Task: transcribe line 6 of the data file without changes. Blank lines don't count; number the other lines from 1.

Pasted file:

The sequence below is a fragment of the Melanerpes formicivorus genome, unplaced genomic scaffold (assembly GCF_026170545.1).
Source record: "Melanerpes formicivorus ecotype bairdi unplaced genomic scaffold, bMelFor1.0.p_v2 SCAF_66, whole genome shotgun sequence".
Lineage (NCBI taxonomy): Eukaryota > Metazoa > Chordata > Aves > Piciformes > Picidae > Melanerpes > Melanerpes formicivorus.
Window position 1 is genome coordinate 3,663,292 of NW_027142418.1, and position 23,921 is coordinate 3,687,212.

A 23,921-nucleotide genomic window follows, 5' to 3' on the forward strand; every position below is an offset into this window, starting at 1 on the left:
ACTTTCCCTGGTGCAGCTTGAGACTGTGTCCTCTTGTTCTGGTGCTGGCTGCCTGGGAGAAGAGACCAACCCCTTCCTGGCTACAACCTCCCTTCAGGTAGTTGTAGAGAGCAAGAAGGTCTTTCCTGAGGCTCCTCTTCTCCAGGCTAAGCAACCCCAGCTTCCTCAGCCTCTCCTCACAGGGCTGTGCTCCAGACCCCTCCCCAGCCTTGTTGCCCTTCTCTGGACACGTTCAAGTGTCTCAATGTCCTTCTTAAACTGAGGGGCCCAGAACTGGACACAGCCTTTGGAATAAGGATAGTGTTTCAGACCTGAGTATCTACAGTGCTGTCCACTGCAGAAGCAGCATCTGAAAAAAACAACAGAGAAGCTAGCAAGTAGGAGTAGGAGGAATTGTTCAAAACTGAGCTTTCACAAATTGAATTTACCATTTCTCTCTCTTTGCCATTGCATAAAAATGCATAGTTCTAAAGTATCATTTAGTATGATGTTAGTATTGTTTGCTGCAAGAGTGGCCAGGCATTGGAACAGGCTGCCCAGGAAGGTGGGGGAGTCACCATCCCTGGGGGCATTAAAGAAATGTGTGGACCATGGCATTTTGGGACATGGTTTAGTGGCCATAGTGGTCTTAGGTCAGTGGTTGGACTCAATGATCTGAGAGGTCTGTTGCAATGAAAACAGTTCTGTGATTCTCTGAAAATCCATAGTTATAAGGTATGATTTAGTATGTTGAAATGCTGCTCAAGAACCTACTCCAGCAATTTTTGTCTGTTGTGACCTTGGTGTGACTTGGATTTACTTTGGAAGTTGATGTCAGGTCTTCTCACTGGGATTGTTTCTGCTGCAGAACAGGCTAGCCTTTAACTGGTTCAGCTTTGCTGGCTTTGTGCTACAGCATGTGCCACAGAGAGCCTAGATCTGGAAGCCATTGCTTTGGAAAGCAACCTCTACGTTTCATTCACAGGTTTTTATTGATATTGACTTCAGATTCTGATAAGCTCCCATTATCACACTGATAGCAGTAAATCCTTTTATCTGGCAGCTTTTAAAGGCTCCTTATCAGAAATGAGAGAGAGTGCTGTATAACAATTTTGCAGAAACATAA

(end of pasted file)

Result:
ACTTTCCCTGGTGCAGCTTGAGACTGTGTCCTCTTGTTCTGGTGCTGGCTGCCTGGGAGAAGAGACCAACCCCTTCCTGGCTACAACCTCCCTTCAGGTAGTTGTAGAGAGCAAGAAGGTCTTTCCTGAGGCTCCTCTTCTCCAGGCTAAGCAACCCCAGCTTCCTCAGCCTCTCCTCACAGGGCTGTGCTCCAGACCCCTCCCCAGCCTTGTTGCCCTTCTCTGGACACGTTCAAGTGTCTCAATGTCCTTCTTAAACTGAGGGGCCCAGAACTGGACACAGCCTTTGGAATAAGGATAGTGTTTCAGACCTGAGTATCTACAGTGCTGTCCACTGCAGAAGCAGCATCTGAAAAAAACAACAGAGAAGCTAGCAAGTAGGAGTAGGAGGAATTGTTCAAAACTGAGCTTTCACAAATTGAATTTACCATTTCTCTCTCTTTGCCATTGCATAAAAATGCATAGTTCTAAAGTATCATTTAGTATGATGTTAGTATTGTTTGCTGCAAGAGTGGCCAGGCATTGGAACAGGCTGCCCAGGAAGGTGGGGGAGTCACCATCCCTGGGGGCATTAAAGAAATGTGTGGACCATGGCATTTTGGGACATGGTTTAGTGGCCATAGTGGTCTTAGGTCAGTGGTTGGACTCAATGATCTGAGAGGTCTGTTGCAATGAAAACAGTTCTGTGATTCTCTGAAAATCCATAGTTATAAGGTATGATTTAGTATGTTGAAATGCTGCTCAAGAACCTACTCCAGCAATTTTTGTCTGTTGTGACCTTGGTGTGACTTGGATTTACTTTGGAAGTTGATGTCAGGTCTTCTCACTGGGATTGTTTCTGCTGCAGAACAGGCTAGCCTTTAACTGGTTCAGCTTTGCTGGCTTTGTGCTACAGCATGTGCCACAGAGAGCCTAGATCTGGAAGCCATTGCTTTGGAAAGCAACCTCTACGTTTCATTCACAGGTTTTTATTGATATTGACTTCAGATTCTGATAAGCTCCCATTATCACACTGATAGCAGTAAATCCTTTTATCTGGCAGCTTTTAAAGGCTCCTTATCAGAAATGAGAGAGAGTGCTGTATAACAATTTTGCAGAAACATAA